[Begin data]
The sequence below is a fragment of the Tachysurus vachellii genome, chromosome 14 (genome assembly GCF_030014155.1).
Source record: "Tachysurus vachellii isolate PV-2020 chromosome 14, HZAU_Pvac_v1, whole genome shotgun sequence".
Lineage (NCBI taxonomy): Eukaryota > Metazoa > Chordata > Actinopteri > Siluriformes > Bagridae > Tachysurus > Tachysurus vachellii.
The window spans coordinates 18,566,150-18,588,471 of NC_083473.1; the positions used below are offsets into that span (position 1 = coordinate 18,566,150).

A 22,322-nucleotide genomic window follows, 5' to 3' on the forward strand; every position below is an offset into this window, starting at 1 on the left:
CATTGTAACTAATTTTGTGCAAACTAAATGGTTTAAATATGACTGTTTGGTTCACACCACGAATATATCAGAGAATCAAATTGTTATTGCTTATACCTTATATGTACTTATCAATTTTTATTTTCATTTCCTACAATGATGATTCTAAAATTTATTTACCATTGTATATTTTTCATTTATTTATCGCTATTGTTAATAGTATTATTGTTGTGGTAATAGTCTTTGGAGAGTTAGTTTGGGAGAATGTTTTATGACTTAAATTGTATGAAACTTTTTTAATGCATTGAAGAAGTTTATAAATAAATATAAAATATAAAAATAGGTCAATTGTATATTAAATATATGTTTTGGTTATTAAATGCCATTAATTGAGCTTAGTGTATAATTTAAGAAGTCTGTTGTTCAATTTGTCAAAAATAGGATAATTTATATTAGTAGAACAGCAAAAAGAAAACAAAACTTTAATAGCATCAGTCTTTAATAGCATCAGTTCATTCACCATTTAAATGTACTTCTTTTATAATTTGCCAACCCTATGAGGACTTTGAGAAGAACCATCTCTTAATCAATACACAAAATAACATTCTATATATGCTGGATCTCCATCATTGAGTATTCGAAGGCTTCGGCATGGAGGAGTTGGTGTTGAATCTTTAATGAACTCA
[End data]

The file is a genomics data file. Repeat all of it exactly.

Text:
The sequence below is a fragment of the Tachysurus vachellii genome, chromosome 14 (genome assembly GCF_030014155.1).
Source record: "Tachysurus vachellii isolate PV-2020 chromosome 14, HZAU_Pvac_v1, whole genome shotgun sequence".
Lineage (NCBI taxonomy): Eukaryota > Metazoa > Chordata > Actinopteri > Siluriformes > Bagridae > Tachysurus > Tachysurus vachellii.
The window spans coordinates 18,566,150-18,588,471 of NC_083473.1; the positions used below are offsets into that span (position 1 = coordinate 18,566,150).

A 22,322-nucleotide genomic window follows, 5' to 3' on the forward strand; every position below is an offset into this window, starting at 1 on the left:
CATTGTAACTAATTTTGTGCAAACTAAATGGTTTAAATATGACTGTTTGGTTCACACCACGAATATATCAGAGAATCAAATTGTTATTGCTTATACCTTATATGTACTTATCAATTTTTATTTTCATTTCCTACAATGATGATTCTAAAATTTATTTACCATTGTATATTTTTCATTTATTTATCGCTATTGTTAATAGTATTATTGTTGTGGTAATAGTCTTTGGAGAGTTAGTTTGGGAGAATGTTTTATGACTTAAATTGTATGAAACTTTTTTAATGCATTGAAGAAGTTTATAAATAAATATAAAATATAAAAATAGGTCAATTGTATATTAAATATATGTTTTGGTTATTAAATGCCATTAATTGAGCTTAGTGTATAATTTAAGAAGTCTGTTGTTCAATTTGTCAAAAATAGGATAATTTATATTAGTAGAACAGCAAAAAGAAAACAAAACTTTAATAGCATCAGTCTTTAATAGCATCAGTTCATTCACCATTTAAATGTACTTCTTTTATAATTTGCCAACCCTATGAGGACTTTGAGAAGAACCATCTCTTAATCAATACACAAAATAACATTCTATATATGCTGGATCTCCATCATTGAGTATTCGAAGGCTTCGGCATGGAGGAGTTGGTGTTGAATCTTTAATGAACTCA